Last September, I argued that the-then seemingly mysterious rise of Donald Trump to front-runner status in the race for the GOP nomination for president wasn't all that mysterious. It seemed clear then, and has only been confirmed since, that "his appeals are crafted -- intentionally or not -- to appeal to a bulwark of the contemporary Republican Party. That constituency is authoritarians."
I wrote at the time:
As Marc Hetherington and I explained in our 2009 book, Authoritarianism and Polarization in American Politics, one of the key dynamics underlying the growing political chasm in the United States over the past generation has been the sorting of people with very different worldviews -- anchored in polar personality types - into the two major political camps in America. As recently as 1992, when Bill Clinton first won the presidency, authoritarian-minded voters were about as likely to vote Democratic as they were to vote Republican. That is no longer the case. By 2004, white voters with an authoritarian bent had stampeded to the exits of the Democratic Party and joined the GOP. Conversely, the once large number of non-authoritarians who formerly supported Republicans had largely shifted their support to Team Blue. Those trends have only intensified since then, particularly in the age of Barack Obama. This development, the product in significant part of a decades-long shift in party appeals and changing demographics has fueled a bitterly acrimonious political divide characterized by fundamental and irreconcilable differences in worldview between the average Republican and the average Democrat.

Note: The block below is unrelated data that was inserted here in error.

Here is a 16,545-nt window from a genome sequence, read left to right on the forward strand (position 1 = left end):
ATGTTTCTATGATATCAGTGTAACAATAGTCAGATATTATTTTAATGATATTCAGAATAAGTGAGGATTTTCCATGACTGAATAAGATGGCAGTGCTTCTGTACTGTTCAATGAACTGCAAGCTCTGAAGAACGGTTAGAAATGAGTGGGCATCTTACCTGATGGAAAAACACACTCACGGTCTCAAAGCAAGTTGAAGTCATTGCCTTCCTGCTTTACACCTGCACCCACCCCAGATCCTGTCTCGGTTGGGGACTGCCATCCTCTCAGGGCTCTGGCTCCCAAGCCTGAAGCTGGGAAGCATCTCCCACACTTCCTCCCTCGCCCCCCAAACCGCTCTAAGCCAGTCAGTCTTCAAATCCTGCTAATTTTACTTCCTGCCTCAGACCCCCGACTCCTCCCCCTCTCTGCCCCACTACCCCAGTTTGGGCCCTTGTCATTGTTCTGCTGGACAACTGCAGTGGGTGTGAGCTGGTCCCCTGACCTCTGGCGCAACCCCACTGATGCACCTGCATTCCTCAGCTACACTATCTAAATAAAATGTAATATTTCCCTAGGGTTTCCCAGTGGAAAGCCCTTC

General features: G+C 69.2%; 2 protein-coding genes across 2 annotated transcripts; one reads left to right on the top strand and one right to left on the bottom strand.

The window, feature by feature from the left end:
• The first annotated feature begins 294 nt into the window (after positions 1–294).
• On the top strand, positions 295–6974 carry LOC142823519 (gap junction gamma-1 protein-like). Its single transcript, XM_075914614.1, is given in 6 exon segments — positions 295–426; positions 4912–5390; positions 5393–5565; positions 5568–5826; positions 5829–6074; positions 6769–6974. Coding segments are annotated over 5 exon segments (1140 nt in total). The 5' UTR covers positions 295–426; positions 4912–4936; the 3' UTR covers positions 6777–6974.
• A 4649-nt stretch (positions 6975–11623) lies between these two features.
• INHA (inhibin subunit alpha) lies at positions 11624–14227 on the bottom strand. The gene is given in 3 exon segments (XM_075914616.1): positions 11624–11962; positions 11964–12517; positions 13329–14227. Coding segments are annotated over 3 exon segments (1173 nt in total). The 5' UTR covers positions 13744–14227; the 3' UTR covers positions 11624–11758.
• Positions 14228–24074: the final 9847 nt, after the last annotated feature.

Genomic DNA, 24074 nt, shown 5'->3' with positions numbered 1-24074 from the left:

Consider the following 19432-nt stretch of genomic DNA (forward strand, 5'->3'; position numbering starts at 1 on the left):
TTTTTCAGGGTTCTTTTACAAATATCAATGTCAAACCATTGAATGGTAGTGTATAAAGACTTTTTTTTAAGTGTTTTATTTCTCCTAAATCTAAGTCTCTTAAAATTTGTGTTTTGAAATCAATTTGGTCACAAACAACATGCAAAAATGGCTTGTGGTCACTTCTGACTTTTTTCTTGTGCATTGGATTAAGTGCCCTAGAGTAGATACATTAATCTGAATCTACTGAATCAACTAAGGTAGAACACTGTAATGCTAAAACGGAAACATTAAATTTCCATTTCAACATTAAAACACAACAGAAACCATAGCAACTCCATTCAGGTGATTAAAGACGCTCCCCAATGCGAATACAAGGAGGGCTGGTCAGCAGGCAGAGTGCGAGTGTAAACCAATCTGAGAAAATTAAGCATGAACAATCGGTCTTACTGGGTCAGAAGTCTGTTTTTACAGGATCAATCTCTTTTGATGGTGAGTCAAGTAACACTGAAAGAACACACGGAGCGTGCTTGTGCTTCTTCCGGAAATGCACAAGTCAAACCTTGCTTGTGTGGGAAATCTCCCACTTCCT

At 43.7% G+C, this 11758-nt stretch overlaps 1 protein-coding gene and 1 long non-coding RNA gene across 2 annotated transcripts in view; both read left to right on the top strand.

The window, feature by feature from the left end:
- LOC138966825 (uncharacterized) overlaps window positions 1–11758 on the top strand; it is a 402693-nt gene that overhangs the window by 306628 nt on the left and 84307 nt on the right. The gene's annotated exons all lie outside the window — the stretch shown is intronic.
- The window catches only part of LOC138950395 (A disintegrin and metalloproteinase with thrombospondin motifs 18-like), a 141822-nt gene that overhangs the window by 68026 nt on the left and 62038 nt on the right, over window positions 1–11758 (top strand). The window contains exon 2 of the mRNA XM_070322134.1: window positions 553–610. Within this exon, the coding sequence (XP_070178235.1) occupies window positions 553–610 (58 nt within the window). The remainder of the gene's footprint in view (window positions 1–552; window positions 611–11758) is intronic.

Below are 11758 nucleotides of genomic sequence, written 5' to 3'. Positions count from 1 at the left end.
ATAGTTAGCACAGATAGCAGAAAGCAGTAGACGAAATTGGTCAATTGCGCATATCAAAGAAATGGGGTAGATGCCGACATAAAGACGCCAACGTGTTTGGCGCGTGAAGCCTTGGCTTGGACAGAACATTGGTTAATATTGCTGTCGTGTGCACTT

The basis of Trump's appeal -- and its limits -- remains vitally important to understand. Many conservatives, especially conservative intellectuals, are now apoplectic over his candidacy. Some, one presumes, feel so strongly for principled reasons. They abhor his tone and his blatant disregard for civil discourse. They deplore his heretical views on the size and scope of government. They think he's both dangerously isolationist and a reckless buffoon likely to lead-foot America into a head on collision with global adversaries.
But try as they might, conservatives are deluding themselves if they fail to recognize that Trumpism is, indeed, the reductio ad absurdum of the thrust of the Republican Party over a long generation. From Nixon, Reagan and the elder Bush to Mitt Romney (remember his answer to the issue of illegal immigration -- we'll make their lives so miserable they'll "self-deport?"), Republicans have engaged in none-to-subtle dog-whistles and other means of demonization of the "other." Whether gays, African Americans, the "wrong" kind of immigrant (read Hispanic), or Muslims, the GOP has played a game of what Rick Perlstein calls demonization "whack-a-mole." There are countless such examples, both in policy and the rhetoric spewing forth from the highest ranks of the party over decades now, making it impossible to deny credibly what party leaders have wrought. In other words, they've created the conditions in which a Frankenstein monster has been able to emerge. And emerge he has.
I wrote last summer, that in some important respects: